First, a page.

5 Replies to “Truckin’”

  1. You know, it might make sense for the truckers to pass the increased costs on to their customers. The customers pretty well knew that would happen, which is why the Assembly was so opposed to this. Since it’s a state regulation, everyone’s in the same boat, so there shouldn’t be a way for their customers to dodge that bullet, except maybe by producing less garbage.

    The truckers’ problem isn’t this issue specifically – it’s that they keep getting squeezed in the middle by people who don’t want to pay much for transportation, and hope that they can take that hope out on the truckers.

  2. I read the link you included — two things stand out.

    Designating Rt 79 a backroad — you have got to be kidding! Can someone tell me how I can get to Ithaca on an interstate ? This is where I see the garbage trucks and they have NJ plates.

    The trucker in the article is from Hudson Falls — somewhere in the Adirondack region. I don’t know whose trash he is hauling but I doubt he is making runs to metro NY. He is likely hauling Adirondack trash. The Adirondack Park has *no* landfills. They have transfer stations with trucks parked — this is where you dump your household garbage. The trash customers are not rich people and pay high prices already. As gas goes up, their price per pound will go up.

    I am being sarcastic, but it almost seems like all the landfills will have to be relocated for truckers to really follow the rules here. How about a new landfill for all the unwanted trash in Binghamton, NY — lots of large uncrowded and free interstates. At least, they are free now — but maybe they, too will become toll roads.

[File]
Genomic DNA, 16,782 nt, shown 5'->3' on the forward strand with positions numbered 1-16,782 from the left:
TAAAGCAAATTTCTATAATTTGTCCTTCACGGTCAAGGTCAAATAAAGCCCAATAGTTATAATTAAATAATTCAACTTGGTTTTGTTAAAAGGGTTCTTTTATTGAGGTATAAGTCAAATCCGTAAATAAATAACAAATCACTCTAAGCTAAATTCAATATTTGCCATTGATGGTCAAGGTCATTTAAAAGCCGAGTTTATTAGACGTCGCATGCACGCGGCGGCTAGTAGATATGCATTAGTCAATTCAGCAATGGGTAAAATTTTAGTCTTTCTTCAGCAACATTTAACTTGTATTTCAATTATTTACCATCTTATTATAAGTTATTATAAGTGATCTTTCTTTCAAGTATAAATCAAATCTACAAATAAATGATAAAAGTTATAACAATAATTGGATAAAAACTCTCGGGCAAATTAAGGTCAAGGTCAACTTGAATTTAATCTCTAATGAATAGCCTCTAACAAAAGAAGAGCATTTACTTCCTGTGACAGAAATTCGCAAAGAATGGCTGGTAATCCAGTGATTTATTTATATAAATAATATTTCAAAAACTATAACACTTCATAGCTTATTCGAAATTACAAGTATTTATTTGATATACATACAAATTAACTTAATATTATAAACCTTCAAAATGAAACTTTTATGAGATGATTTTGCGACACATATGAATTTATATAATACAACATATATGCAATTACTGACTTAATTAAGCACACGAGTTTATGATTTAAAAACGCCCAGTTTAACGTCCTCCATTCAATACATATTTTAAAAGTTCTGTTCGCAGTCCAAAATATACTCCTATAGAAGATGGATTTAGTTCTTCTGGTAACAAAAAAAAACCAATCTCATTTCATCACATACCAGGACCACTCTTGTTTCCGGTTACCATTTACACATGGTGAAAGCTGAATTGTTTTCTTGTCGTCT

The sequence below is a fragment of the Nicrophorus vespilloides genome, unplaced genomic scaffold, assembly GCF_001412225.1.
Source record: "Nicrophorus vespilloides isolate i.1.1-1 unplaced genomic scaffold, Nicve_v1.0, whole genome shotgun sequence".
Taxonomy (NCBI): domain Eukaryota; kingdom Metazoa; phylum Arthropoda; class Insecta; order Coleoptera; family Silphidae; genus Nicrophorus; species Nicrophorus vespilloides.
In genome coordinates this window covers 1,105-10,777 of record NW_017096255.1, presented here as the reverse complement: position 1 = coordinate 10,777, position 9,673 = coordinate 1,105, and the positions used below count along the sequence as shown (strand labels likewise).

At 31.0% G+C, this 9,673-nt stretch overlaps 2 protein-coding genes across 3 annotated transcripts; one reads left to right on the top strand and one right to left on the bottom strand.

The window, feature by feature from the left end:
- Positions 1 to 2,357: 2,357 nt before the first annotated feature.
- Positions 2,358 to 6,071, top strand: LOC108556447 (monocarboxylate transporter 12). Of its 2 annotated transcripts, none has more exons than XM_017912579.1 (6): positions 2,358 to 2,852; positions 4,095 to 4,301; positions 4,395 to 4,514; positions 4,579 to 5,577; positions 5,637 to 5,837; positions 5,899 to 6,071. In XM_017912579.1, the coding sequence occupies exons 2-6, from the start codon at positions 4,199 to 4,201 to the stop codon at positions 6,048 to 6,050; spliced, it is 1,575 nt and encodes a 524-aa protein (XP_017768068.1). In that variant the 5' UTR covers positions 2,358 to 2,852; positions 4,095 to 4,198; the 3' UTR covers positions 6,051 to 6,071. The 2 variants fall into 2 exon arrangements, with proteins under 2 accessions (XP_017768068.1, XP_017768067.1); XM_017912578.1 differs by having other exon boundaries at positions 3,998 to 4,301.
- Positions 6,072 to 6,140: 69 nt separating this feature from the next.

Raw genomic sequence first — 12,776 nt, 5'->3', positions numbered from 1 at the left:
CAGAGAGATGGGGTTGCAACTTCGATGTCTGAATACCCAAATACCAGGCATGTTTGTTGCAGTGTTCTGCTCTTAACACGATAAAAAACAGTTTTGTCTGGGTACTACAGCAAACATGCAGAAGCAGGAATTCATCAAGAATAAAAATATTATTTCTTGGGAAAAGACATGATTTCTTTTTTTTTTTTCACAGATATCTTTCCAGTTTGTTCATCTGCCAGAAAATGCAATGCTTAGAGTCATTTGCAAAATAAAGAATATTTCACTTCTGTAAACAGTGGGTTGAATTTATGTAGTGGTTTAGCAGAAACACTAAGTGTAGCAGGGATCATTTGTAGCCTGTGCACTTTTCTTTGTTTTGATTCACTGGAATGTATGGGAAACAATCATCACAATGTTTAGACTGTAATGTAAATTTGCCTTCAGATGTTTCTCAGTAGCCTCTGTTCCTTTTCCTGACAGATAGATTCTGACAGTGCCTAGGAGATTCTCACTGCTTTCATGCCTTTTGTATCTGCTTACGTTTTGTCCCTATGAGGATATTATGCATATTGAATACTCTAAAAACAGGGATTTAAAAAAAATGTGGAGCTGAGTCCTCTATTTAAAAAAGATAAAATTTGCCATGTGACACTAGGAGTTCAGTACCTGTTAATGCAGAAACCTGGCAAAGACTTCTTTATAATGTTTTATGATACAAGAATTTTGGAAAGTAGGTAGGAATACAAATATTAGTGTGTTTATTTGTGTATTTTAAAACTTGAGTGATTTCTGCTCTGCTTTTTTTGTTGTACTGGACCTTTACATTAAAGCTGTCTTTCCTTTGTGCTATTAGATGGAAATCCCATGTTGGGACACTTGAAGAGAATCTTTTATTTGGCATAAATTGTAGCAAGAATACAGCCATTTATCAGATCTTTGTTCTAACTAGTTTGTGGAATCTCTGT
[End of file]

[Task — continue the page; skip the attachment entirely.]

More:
Telling people to make less garbage as Simon says is not the solution. Instead, the rich people will pay more and the poor will use burn barrels.

  3. No, you can’t get to Ithaca via Interstate Highway. But this isn’t about “designating 79 a backroad” – it’s about designating places where long-distance garbage haulers can drive. 79 will still have all of its usual traffic, just minus the garbage trucks in particular.

    The vast majority of this trash is not coming from the Adirondacks, even at the peak of tourist season. The bulk of this trash is coming from the New York Metro area. New York City residents have actually shown that they’re pretty good at reducing the amount of trash they create over time, and the city’s done a lot of work on recycling as well, which doesn’t get trucked through here. They aren’t likely to turn to burn barrels.

    Perhaps, as NYCO’s suggested a few times, the right answer is for this traffic to leave trucks altogether for its long-distance travels, and go by a cheaper route: the canal system. They might even be heading there.

    And for local trash on a smaller scale, sure – it probably does make sense to look at local dumps again, especially as fuel prices keep climbing. Every town pretty much used to have one.

    And life’s looking lousy for truckers generally, though because of fuel costs and not strictly because of this:

    http://www.nytimes.com/2008/05/27/business/27ship.html

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